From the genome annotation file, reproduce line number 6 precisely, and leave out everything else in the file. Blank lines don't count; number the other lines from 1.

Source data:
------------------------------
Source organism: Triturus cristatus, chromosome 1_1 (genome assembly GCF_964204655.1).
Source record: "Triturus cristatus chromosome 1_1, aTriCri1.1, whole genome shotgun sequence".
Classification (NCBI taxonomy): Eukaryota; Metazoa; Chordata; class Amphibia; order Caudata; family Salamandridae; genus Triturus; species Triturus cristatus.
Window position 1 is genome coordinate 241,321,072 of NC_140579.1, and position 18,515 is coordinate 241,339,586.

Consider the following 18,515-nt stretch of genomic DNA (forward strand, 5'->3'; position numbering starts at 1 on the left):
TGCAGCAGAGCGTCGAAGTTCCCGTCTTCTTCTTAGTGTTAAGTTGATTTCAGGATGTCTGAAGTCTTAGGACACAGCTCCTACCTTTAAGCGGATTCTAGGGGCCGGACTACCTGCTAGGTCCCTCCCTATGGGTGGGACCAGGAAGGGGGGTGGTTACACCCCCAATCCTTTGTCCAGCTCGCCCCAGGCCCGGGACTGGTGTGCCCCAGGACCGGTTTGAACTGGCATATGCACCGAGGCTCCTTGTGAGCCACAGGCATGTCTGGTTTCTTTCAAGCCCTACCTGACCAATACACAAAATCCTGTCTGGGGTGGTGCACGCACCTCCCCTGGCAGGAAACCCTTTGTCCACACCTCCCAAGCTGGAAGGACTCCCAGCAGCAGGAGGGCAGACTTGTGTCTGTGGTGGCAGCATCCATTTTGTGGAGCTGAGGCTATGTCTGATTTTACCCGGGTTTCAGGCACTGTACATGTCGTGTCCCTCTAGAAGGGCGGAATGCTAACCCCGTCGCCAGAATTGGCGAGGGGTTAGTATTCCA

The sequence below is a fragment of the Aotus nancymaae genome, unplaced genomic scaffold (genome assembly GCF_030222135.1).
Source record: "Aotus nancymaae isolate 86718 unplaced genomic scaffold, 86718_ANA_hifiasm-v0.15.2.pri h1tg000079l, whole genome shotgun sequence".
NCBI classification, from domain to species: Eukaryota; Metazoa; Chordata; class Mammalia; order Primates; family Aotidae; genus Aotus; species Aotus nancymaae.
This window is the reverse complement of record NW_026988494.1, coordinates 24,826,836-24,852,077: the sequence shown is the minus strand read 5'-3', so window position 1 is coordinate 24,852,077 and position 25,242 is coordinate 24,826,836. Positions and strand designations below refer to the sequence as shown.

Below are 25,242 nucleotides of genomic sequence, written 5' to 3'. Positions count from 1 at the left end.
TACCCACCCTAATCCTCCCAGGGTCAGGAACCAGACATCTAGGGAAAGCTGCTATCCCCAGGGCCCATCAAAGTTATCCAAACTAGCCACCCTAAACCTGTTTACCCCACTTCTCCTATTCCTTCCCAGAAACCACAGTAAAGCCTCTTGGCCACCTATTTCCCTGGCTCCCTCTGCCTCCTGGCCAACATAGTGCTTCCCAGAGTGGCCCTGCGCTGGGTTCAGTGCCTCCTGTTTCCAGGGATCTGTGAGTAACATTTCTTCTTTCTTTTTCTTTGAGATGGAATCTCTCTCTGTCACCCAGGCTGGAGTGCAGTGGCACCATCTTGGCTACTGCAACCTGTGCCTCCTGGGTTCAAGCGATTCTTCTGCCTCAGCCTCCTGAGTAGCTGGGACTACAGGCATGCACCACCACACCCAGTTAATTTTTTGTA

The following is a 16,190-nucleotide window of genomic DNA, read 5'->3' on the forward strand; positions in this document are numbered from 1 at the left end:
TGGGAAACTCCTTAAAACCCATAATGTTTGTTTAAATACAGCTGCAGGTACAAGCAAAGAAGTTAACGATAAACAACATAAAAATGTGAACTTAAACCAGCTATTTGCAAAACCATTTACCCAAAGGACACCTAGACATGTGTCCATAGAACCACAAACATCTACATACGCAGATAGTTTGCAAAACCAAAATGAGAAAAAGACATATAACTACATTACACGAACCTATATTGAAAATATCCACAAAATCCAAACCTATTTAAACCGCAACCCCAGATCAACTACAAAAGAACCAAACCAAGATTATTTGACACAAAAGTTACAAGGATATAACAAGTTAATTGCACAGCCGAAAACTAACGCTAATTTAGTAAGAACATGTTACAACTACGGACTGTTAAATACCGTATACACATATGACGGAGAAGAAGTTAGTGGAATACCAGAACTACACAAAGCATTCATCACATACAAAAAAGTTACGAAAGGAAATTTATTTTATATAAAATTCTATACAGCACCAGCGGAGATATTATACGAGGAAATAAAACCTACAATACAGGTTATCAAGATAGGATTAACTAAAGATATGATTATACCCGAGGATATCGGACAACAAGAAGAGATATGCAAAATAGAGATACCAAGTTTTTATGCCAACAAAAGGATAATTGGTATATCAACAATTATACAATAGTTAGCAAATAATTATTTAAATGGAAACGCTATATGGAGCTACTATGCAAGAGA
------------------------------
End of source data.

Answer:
TGCAGCAGAGCGTCGAAGTTCCCGTCTTCTTCTTAGTGTTAAGTTGATTTCAGGATGTCTGAAGTCTTAGGACACAGCTCCTACCTTTAAGCGGATTCTAGGGGCCGGACTACCTGCTAGGTCCCTCCCTATGGGTGGGACCAGGAAGGGGGGTGGTTACACCCCCAATCCTTTGTCCAGCTCGCCCCAGGCCCGGGACTGGTGTGCCCCAGGACCGGTTTGAACTGGCATATGCACCGAGGCTCCTTGTGAGCCACAGGCATGTCTGGTTTCTTTCAAGCCCTACCTGACCAATACACAAAATCCTGTCTGGGGTGGTGCACGCACCTCCCCTGGCAGGAAACCCTTTGTCCACACCTCCCAAGCTGGAAGGACTCCCAGCAGCAGGAGGGCAGACTTGTGTCTGTGGTGGCAGCATCCATTTTGTGGAGCTGAGGCTATGTCTGATTTTACCCGGGTTTCAGGCACTGTACATGTCGTGTCCCTCTAGAAGGGCGGAATGCTAACCCCGTCGCCAGAATTGGCGAGGGGTTAGTATTCCA